Just when creatives wrapped their heads around data and programmatic, new technology is about to reshape storytelling again. While those first disruptive trends changed display and rich media ads, video ads remained largely unaffected. In fact, video ads haven’t actually changed in decades, aside from getting shorter and running on different types of screens.
Whereas innovation used to be measured in the seconds shaved—from 60-second to 30-second to 15-second to 6-second—now we’re seeing the actual video ad formats evolve as two new trends converge: advance TV and identity. These powerful forces have already reshaped media buying as more ad dollars shift from offline to digital formats, but now they are in the midst of transforming the creative experience. Here’s how:
As more video is viewed on advance TV media formats, such as CTV and OTT services that run on computers or phones, new possibilities have emerged. Whereas linear television ads were built around filling scheduled commercial breaks, CTV and OTT experiences have built-in, widely-used pausing functionality, creating a new form of commercial break and screen layout. Imagine seeing an ad for your favorite brand appear quickly when you hit pause (or unpause) for quick breaks to respond to a message or grab a snack. Hulu and AT&T’s Xandr advertising business both plan to introduce a form of this “pause-vertising” this year.
Another idea is second screen ads where a brand wants to take advantage of the fact that viewers are often watching TV while using another device. Nowadays, many devices can be connected through an identity graph (from a telco, a data provider, etc.) that links registration information like billing addresses for different signed in services on different devices. The possibilities now include using addressable television media buying to target TVs registered to households that have been shown to have the brand’s app so that you can run TV ads that encourage specific interaction with apps or drive users to the app for info rather than trying to cram everything into a TV spot.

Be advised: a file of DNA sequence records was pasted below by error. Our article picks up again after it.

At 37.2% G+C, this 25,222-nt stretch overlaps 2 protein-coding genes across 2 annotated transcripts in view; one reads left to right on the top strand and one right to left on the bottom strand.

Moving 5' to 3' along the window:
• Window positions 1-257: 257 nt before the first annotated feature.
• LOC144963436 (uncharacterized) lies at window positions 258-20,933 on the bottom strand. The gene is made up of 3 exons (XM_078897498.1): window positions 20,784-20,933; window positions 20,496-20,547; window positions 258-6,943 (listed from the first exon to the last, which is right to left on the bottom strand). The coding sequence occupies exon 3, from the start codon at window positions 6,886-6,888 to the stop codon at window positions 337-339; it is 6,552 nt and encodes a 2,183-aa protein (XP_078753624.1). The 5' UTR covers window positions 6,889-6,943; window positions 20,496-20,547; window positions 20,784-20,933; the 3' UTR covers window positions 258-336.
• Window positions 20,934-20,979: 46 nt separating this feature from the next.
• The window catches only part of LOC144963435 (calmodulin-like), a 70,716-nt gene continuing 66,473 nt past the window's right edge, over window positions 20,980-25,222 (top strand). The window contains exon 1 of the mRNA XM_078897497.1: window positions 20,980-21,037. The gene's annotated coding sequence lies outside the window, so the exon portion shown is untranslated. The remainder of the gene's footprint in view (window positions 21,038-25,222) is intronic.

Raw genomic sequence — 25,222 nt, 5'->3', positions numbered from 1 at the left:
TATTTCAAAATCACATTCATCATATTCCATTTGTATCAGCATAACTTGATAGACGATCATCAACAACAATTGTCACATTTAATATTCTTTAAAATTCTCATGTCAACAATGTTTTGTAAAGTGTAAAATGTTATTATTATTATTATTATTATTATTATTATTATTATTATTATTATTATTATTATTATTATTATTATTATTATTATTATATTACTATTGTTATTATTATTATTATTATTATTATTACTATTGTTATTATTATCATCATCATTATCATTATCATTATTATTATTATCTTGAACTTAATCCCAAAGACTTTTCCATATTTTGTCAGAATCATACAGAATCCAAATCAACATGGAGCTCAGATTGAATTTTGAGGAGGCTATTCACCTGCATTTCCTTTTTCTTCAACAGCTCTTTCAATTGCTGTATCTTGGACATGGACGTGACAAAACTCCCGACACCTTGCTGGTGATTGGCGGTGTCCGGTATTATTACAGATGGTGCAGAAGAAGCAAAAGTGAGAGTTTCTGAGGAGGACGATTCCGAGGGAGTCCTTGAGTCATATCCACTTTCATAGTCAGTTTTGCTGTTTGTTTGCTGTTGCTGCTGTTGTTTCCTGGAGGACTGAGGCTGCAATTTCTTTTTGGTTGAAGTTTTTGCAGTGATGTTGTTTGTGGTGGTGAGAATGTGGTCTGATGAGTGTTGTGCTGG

Perhaps an even more powerful application of identity is creating episodic ads where, rather than trying to cram all the content into one spot, you can tell a story over several ad episodes across different screens and time. Historically with TV ads and even digital video ads, brands had no idea whether a viewer had already seen an ad or not. Now with cross-device IDs, brands can keep track of whether a viewer or household had been served an episode already, and if so, to move on to the next episode in the sequence even if the user is switching between devices. Without a people-based identity graph, message sequencing would be a nightmare of repeat instances of the first ad episode because the advertiser wouldn’t realize it’s the same household or viewer.
To make these ideas possible, brands will need to work with creative agencies and video media inventory owners that have invested in addressable television, OTT and identity. Creative agencies will need to adapt creative for the new pause-vertising formats, knowing that it could be on loop until a user returns, or focus messaging around what to do during this explicit viewing break. Platform owners will need to identify what percentage of a brand’s app users it can reach with TV media so that the brand can determine if TV campaigns should be for app acquisition or designed to drive second screen usage or execute addressable buys for both. Creative agencies now need to begin thinking about longer form videos and know they can break up the content into mini-episodes of ads.
Executing these new forms of creative don’t change what makes a good story, but they do give brands new ways of telling a good story beyond the standard 30-second one-size-fits-all spots. As more video watching moves from pure linear to more digital, the industry is at a pivotal moment to reinvent the ad experience and make it fit more natively in the new technology. Only then can video ads reach their full new potential.